As part of your space-flight prep, you’ll also need to make sure you’ve got permission. Not from your mum, but the Civil Aviation Authority. This, again, is surprisingly easy – and free.
“There are a few restrictions about launching these balloons and it is something that everyone should take seriously,” Rose warned. “You apply for a NOTA, which is a notice to airment. This is basically an exemption from unmanned flights. It sounds very complicated, but it’s not. It is a formality really.
“You usually have to give a month’s notice and you apply for a few days. Within those few days, we’ve got permission to launch in that location.”
This deployment timeframe is key, as the weather plays a big part in how successful your flight will be.
How easy is it?
According to Rose: “You’ve only got to look at the equipment needed to know that it’s not too daunting. It’s more about the execution of it and knowing what to do.”
Unfortunately, these balloons don’t just do up and down; wind plays a massive role in where your payload ends up, so you might have a bit of time to kill and quite a drive ahead in order to retrieve your package.
“In total you’re going to be looking at about 2.5 hours for your balloon to go up, and 35 minutes to come down,” he explained. “It is very weather dependant where your payload will come back down, but the British weather system is quite predictable.
“Our average distance is around 70 miles as the crow flies, but we’ve seen everything from less than a mile to up to 140 miles. The weather can be very still down low for the filling process, but the higher winds can be quite aggressive. Further to that, the winds can be in different directions at different levels, so we’ve had flights travel over 100 miles but still land just a couple of miles down the road.”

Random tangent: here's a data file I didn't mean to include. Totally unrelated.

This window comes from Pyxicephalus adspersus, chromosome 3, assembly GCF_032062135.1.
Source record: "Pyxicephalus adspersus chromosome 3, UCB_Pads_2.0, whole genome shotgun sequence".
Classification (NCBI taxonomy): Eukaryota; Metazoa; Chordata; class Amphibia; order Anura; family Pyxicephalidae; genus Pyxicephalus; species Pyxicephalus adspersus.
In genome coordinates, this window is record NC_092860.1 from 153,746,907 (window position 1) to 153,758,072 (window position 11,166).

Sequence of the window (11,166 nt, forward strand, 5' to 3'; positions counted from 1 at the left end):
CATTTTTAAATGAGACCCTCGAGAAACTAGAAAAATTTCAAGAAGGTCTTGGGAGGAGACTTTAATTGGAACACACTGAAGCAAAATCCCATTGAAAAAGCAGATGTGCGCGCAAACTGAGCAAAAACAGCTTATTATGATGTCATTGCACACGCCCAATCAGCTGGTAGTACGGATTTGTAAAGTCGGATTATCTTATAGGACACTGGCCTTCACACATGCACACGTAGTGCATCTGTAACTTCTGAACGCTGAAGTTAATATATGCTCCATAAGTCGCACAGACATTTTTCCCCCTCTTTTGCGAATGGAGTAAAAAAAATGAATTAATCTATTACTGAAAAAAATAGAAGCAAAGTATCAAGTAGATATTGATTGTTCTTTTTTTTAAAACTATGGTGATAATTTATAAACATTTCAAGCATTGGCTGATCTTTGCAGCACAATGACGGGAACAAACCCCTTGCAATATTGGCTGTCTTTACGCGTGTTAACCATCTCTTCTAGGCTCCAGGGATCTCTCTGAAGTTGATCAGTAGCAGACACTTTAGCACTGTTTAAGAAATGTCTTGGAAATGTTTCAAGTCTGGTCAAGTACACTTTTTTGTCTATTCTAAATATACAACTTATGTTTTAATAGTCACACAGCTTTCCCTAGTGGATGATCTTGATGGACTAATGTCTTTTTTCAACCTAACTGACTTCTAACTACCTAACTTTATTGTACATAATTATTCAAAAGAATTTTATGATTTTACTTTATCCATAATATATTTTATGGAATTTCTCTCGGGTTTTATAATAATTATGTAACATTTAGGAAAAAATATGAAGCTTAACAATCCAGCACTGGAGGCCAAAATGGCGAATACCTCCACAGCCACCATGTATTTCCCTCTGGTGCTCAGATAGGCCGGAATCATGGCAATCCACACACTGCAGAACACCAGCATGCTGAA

The answer? Map your flight before you do it. SentIntoSpace offers free flight simulation software on their website. This lets you input your start location and time, target altitude and ascent rate, and – based on the latest weather forecasts – will predict when your payload should descend. It makes avoiding a sea-landing a bit easier.
How much will it cost?
Sending something into space isn’t exactly cheap. Neither, though, will it break the bank. Sent into Space offers starter kits that contain many of the essentials required for a mission (balloon, parachute, payload container) for as little £135. Yes, you’ll need to add helium costs and an old camera to this, but that’s still relatively affordable. Adding GPS to the kit bumps the fees a little further, but this is still low cost for space.
What’s more, apart from the balloon (and the helium used to fill it), all of the equipment needed for these trainee space trips can be used again. And again and again. Assuming you’ve safely insulated your camera and its delicate batteries against the cold of space, the snapper should still work once its descended back to earth. Same with the SD card and GPS tracker.
“We would love for all of the kit to be reusable, but the way that this works is that the balloon bursts at the peak of the flight, so the balloon itself isn’t reusable,” Rose explained.
He added: “Everything else is, as the parachute will bring everything nice and safely down to earth. The GPS systems, the black box, everything else is reusable. You can just grab another balloon, fill it with helium and go again.”
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What are the risks?
Now, our lawyers have warned us to state that if you’re of an idiotic or moronic nature, don’t try this at home. Get a responsible adult to supervise your flight efforts and only inhale funny, not life-threatening levels of helium.
“You’ve always got to bear in mind when you do this sort of project that there is an element of risk,” Rose warned. “We can take steps to minimise this sort of risk, but you are submitting this equipment to very adverse conditions, so things can go wrong.”
From corrupt storage cards and drained camera batteries to more simple concerns like high winds, there is much that can scupper your space flight. “You have to think about health and safety, you don’t want this to be coming down in the centre of London for instance,” he said.
That’s it really. It might not be as exciting as years of sci-fi films and futurescape cartoons would have had is believe, but getting to space – at least in some small way – is now a damn lot more accessible.